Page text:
We're a 4 piece mostly bluegrass band, who all like to sing, sometimes 4 parts. The instruments are banjo, guitar/mando, dobro, and upright bass.

Lately we have been using an Ear Trumpet Edwina mic for the vocal/instrument mic, set in the middle, and two AKG C-1000's on either side for instrument solos. This goes into a T1 Tonematch mixer, then through a 50' long cable off to a model L1S with a B2 bass box, that is set part way down the side of the house, but with enough angle back toward the band that we can hear ourselves. It has worked quite well in rooms that don't require too much volume to achieve sound reinforcement. The only problem encountered has been a low frequency feedback due to not enough low cut on the satellite mics.

Does anyone else do it this way, besides the guy who showed me how to do it?

Original Post

Hi, Farmer's Corner.

Welcome to the Bose Portable PA Community. Thanks for joining us.

Farmer's Corner posted:

We're a 4 piece mostly bluegrass band, who all like to sing, sometimes 4 parts. The instruments are banjo, guitar/mando, dobro, and upright bass.

That sounds like some serious fun.

Lately we have been using an Ear Trumpet Edwina mic for the vocal/instrument mic, set in the middle, and two AKG C-1000's on either side for instrument solos. This goes into a T1 Tonematch mixer, then through a 50' long cable off to a model L1S with a B2 bass box, that is set part way down the side of the house, but with enough angle back toward the band that we can hear ourselves. It has worked quite well in rooms that don't require too much volume to achieve sound reinforcement. The only problem encountered has been a low frequency feedback due to not enough low cut on the satellite mics.

Does anyone else do it this way, besides the guy who showed me how to do it?

On the T1 you can use the ParaEQ to help with the low-frequency feedback due to not enough low cut on the satellite mics.

For more detail see: ParaEQ

Thanks for telling us about your set up.

ST

Just for further clarification, all the mics are condensers, and none of instruments are plugged in. When speaking with the Ear Trumpet people regarding this set-up with a Bose L1, they have recommended setting that mic pretty much flat, not using any pre-set. I am pretty satisfied with the results so far.

Having the speaker array offset from the stage does not seem to disorient the listeners, as there is enough volume coming from the performers to fill the front of the house, and the L1 speakers seem to fill the rest of the room, while also giving us some monitor sound. We can use more volume from the Bose this way as compared to having the speakers closer to us.

This generally works best in smaller rooms with a listening crowd.

If any one else is using these mics or this type of set-up I'd be interested in their commentary.

thanks

Brian

I would first get rid of the hot wing mics and go with a pair of Audix OM5 (set with a 30 degree or so tilt) mics.  If thats not enough, think about close-micing vocals with the same.

Some years I tried the same and finally purchased the OM5s and the world became a better place.

That OM5 has a unique ability to reject any sound off axis but you do need to eat the mic with your instrument or vocals.

Cheers,

Hi Brian,

At the risk of being redundant, or telling you stuff you already know, let me share some thoughts.

The C 1000, if you bought it new, should have a super cardioid attachment for the diaphragm that gives it a similar pickup pattern to the OM5. If you haven't tried it, do so. I think the newer ones also have a bass roll off switch.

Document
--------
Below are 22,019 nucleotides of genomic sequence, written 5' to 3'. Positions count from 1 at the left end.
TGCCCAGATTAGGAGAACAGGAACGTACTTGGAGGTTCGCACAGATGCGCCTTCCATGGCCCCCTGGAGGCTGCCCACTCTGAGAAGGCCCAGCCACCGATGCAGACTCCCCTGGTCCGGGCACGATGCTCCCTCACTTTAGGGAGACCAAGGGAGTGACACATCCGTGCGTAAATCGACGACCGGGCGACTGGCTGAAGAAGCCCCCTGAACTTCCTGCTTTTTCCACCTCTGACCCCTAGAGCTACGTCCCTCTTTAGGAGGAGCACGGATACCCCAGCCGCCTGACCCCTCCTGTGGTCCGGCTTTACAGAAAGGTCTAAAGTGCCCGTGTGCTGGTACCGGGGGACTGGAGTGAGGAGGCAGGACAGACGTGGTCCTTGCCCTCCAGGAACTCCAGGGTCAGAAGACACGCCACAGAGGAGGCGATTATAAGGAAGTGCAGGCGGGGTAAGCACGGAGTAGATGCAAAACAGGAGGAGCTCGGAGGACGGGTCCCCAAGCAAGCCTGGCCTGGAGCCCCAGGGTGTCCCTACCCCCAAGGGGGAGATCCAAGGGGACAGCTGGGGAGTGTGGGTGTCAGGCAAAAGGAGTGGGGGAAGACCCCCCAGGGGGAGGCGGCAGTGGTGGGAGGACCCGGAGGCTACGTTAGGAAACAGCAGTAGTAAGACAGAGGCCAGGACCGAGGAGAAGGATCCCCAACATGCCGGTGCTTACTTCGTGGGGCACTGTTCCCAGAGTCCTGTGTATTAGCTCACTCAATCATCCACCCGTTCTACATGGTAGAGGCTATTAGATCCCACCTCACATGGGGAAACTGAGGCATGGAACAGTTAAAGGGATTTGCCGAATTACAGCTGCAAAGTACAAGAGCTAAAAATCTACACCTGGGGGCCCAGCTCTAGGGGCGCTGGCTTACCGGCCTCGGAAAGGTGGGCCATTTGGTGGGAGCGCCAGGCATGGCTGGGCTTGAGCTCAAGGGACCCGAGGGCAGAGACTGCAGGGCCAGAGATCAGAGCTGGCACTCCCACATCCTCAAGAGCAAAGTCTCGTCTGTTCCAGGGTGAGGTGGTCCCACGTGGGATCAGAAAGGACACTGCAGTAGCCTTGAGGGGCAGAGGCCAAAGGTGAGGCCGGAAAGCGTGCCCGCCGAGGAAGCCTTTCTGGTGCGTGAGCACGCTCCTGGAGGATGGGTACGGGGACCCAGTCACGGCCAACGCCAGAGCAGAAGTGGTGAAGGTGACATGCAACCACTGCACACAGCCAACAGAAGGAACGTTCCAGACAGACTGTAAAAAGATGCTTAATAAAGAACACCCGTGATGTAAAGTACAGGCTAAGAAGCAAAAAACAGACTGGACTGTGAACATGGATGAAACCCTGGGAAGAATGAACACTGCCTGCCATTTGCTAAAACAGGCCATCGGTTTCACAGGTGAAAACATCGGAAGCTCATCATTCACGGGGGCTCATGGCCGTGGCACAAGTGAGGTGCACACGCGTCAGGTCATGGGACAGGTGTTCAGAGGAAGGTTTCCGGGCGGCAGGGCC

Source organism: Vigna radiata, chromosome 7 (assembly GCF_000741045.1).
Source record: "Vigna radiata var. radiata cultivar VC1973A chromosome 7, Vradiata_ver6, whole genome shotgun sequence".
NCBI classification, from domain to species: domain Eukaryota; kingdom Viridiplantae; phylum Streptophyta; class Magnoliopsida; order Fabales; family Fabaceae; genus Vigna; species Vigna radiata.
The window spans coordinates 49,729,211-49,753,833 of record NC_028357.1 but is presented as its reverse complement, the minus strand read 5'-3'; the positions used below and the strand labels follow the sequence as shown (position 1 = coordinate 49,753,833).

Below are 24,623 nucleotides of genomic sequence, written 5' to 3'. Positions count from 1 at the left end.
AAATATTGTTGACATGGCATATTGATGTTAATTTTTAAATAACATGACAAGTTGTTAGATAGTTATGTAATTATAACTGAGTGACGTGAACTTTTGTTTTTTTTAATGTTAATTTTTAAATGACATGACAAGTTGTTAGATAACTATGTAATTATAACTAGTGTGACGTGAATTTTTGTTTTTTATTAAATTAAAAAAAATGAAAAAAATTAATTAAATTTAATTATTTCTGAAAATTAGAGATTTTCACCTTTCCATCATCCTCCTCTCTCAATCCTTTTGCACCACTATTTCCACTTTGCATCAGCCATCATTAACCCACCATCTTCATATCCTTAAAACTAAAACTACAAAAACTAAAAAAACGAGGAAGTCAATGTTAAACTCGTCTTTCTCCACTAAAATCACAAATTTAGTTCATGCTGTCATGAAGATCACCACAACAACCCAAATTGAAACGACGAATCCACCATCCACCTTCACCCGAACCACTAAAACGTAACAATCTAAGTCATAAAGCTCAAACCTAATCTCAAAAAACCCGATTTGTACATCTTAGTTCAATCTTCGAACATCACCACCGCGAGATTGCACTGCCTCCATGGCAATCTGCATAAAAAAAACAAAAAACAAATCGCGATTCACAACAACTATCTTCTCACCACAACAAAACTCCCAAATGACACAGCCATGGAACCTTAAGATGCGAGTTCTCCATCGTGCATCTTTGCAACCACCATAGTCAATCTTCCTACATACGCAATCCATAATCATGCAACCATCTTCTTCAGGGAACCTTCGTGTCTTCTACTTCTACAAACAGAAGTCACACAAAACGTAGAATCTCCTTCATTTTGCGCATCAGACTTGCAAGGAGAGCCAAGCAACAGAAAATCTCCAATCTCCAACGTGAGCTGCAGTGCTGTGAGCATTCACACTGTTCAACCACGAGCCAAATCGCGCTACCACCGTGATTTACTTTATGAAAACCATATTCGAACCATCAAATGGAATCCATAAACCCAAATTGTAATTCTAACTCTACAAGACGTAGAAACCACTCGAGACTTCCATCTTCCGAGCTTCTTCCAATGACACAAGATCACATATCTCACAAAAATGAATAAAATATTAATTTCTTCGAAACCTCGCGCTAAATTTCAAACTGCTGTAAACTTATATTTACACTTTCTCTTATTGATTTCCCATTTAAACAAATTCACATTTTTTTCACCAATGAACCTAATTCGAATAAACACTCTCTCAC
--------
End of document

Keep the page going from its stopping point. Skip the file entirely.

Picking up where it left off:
Experiment with the different settings on the B2, as well as positioning. If putting the L1s off to the side means having the B2 near, or against, a wall use the setting of least bass output. 

In the early years, after introduction of the L1 series of systems, there was quite a bit of conversation about how to use them with traditional Bluegrass bands gathered around a single large diaphragm mic. I don't recall anyone being successful with the L1 behind the performers, or with loud volume.

I know that Ear Trumpet makes a lot of claims about their mics ability to perform without feedback issues. I see them used by a lot of artists with conventional equipment to a very high degree of success. I have been intrigued, and curious about how they might work for me, but have so far not taken the bait on another expensive mic that might go unused. That being said, I would not take their word as gospel on the use of presets. The vocal presets are tailored to give good vocal sound and eliminate some problem, or unnecessary, frequencies. Bluegrass musicians have for a very long time played their instruments through mics EQed for vocals. At least give presets a try.

Keep us informed of your successes/failures with this system and your band. You have the potential of answering a lot of questions for us, rather than us answering for you.

O..

 

 

Thanks for your comments, Oldghm.

Having the B2 close to a wall is a consideration that I was not aware of, and I must admit, I have never experimented with the bass output switch. I'll check that next time we set up.

Our shows are pretty informal, nobody to operate/adjust the T1 processor on the fly, so we just get it as close as possible during a sound check and then go.  Most often the sound is great. The odd time when a problem occurs, there is not much opportunity to do in-depth analysis...something gets cut (sometimes to the detriment of the total sound) and the show goes on.

I really prefer a 'gather round the mic' performance for bluegrass music, most importantly for the ability to balance the vocal harmonies naturally as compared to individual mics and monitor requirements that make everything so much more complicated. Visually, I really like the 'dance' with a single mic as singers/players move in and out to highlight the dynamics.

The Ear Trumpet mic is quite amazing in it's ability to minimize feedback, while clearly reproducing instruments and voices that are not necessarily right on top of it. Sometimes we will put a mic on the bass, but even without one, the bass is nicely in the mix.